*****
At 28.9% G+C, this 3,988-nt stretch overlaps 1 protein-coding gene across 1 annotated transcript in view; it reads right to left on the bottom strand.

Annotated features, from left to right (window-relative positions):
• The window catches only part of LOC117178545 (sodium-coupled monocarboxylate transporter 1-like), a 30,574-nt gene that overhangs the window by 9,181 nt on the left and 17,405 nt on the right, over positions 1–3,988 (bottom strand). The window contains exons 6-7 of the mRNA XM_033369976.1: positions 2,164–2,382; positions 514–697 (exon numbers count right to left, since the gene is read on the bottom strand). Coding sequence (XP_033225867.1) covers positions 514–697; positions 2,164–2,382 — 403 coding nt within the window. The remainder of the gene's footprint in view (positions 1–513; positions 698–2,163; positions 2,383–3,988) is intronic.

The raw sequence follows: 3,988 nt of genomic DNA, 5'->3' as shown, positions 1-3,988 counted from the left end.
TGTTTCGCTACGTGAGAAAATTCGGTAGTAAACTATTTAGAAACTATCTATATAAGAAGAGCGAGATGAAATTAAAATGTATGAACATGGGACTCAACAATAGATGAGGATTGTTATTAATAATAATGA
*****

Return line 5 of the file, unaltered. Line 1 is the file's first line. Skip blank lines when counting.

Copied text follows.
TGTTTCGCTACGTGAGAAAATTCGGTAGTAAACTATTTAGAAACTATCTATATAAGAAGAGCGAGATGAAATTAAAATGTATGAACATGGGACTCAACAATAGATGAGGATTGTTATTAATAATAATGA